- You will receive a body. You may like it or hate it, but it's yours to keep for the entire period.
- You will learn lessons. You are enrolled in a full-time informal school called, "life."
- There are no mistakes, only lessons. Growth is a process of trial, error, and experimentation. The "failed" experiments are as much a part of the process as the experiments that ultimately "work."
- Lessons are repeated until they are learned. A lesson will be presented to you in various forms until you have learned it. When you have learned it, you can go on to the next lesson.
- Learning lessons does not end. There's no part of life that doesn't contain its lessons. If you're alive, that means there are still lessons to be learned.
- "There" is no better a place than "here." When your "there" has become a "here", you will simply obtain another "there" that will again look better than "here."
- Other people are merely mirrors of you. You cannot love or hate something about another person unless it reflects to you something you love or hate about yourself.
- What you make of your life is up to you. You have all the tools and resources you need. What you do with them is up to you. The choice is yours.
- Your answers lie within you. The answers to life's questions lie within you. All you need to do is look, listen, and trust.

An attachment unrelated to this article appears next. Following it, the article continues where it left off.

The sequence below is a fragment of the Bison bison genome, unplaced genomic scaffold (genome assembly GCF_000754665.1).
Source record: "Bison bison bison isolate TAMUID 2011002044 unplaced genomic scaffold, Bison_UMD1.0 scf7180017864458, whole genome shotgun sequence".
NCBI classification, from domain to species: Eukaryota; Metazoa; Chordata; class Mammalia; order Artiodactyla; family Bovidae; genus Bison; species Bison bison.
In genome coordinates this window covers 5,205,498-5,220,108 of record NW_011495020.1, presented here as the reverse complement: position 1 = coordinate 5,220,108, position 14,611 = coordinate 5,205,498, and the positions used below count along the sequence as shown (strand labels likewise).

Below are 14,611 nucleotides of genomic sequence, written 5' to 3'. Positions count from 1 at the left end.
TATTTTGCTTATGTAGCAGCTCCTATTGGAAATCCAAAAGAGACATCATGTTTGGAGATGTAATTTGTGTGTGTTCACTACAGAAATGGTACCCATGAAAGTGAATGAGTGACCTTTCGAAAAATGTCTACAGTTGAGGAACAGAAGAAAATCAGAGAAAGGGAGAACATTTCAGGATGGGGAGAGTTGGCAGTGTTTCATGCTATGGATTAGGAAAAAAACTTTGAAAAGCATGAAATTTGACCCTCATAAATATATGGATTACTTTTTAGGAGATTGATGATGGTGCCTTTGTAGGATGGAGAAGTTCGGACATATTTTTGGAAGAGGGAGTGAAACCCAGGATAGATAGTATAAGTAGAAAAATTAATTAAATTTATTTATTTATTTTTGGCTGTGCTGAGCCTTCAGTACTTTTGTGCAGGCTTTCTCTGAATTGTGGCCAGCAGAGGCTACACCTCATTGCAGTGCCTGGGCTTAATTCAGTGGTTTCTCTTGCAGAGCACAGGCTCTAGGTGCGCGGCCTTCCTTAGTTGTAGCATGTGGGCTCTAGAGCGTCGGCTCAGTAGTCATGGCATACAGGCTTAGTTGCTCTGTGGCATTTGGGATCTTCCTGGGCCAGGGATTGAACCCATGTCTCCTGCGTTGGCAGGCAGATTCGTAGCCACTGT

- You will forget all this.
Since the release of CSS Level 2 Recommendation ten years ago in may 1998, the Web authors' community has been requesting a way of defining variables in CSS. Variables allow to define stylesheet-wide values identified by a token and usable in all CSS declarations. If a value is often used in a stylesheet - a common example is the value of the color or background-color properties - it's then easy to update the whole stylesheet statically or dynamically modifying just one variable instead of modifying all style rules applying the property/value pair.
Google is one of the few large companies that gets one fundamental rule of the Internet: Trying stuff is cheaper than deciding whether to try it. (Compare the cost of paying and feeding someone to do a few weeks of P* hacking to the full cost of the meetings that went into a big company decision.)
Don't overplan something. Just do it half-assed to start with, then throw more people at it to fix it if it works. Worked for every successful Google project from AdWords to Google Maps.